I feel it is important to tell you this because I know where you’re coming from, Ms or Mr Shy Networker. I also know it can be… changed. I don’t want to use words like “beaten” because that implies that it’s an inherently bad trait to have, which it isn’t. That being said, it does get in the way somewhat when you’re trying to network and have your voice be heard.
So let’s take a look at getting that voice into some earholes.
Before we begin, there are two preparation steps that you can take. If you are reading this the night before a big networking event, only the first is realistically open to you, though you may want to bear the second in mind for future.
Our first step is to swot up on the science of power poses. Social Psychologist Amy Cuddy explained in her fascinating TED talk that pulling a strong, dominant pose heightens your feelings of strength and confidence. It sounds weird, but she explains it far better than I do. So pull a Wonder Woman stance (or He-Man if you prefer) in private before you take the plunge. It might seem silly, but hey, it can’t hurt! This talk will also help out with one of our later steps too.
This is the one that isn’t much use to you if your event is taking place tomorrow, but here it is: try speed networking. These types of events use the same concept as speed dating (so I’m told…). You get 1-3 minutes to talk about your business, and the person you are seated opposite gets 1-3 minutes to talk about their business. Then everyone moves around. Shy, budding networkers could find this useful because they are usually smaller groups of around 16-30 people, and no icebreakers are required. The whistle goes and you talk. Still sounds a little scary, I grant you, but you don’t have the stress of going up to the person, gauging what they’re like, shoehorning your business into the conversation – there’s none of that. So seriously consider it for practicing your networking. There are a number of groups up and down the country offering networking events for free, so it pays to find out what’s going on in your area.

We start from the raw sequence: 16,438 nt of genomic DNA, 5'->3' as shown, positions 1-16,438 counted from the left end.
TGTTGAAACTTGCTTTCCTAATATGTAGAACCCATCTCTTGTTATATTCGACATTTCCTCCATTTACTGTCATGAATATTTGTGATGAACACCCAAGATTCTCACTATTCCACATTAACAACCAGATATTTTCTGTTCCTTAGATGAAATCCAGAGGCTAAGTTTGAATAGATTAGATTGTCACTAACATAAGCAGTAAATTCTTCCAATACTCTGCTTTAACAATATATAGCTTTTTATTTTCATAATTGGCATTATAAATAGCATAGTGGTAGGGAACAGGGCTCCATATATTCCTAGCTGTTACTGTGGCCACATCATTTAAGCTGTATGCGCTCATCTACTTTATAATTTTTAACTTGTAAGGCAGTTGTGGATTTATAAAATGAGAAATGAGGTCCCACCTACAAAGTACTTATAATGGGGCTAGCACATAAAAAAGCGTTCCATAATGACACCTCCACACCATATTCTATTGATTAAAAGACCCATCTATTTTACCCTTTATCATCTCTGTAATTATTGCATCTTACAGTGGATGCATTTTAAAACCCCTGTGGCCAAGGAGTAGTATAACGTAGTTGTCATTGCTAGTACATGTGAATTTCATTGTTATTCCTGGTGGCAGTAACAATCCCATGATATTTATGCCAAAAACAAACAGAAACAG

OK, So Here’s the Actual Steps
1. Stick with Those you Know
Hopefully you have someone in your life who would benefit from business networking. If it is possible, ask them to accompany you. A little moral support goes a long way, but don’t get stuck talking to them instead of other people, that defeats the purpose of networking. Explain to them your fears about networking, and arrange to make a pit stop with each other every so often in order to recharge your social batteries with someone you’re more at ease with. If you don’t know anyone to accompany you, then do your research about who is attending, so at least you know a little about who’s going to be there. If you find out that you do know someone who is attending, such as a previous client or a service provider you have worked with, try and hunt them down and ask for introductions to get your social juices flowing.
2. Objects in the Mirror are Less Observant than they Appear
This is the main thing that I had to get my head around when I started networking: you aren’t under the intense scrutiny that you think you are. If you’re anything like me, you notice minute social cues in motion and language; and saying the right thing, in the right way, with the right body language, suddenly becomes such an intense pressure because you assume everyone else is noticing things to the same extent as you.
But here’s the thing: they’re not.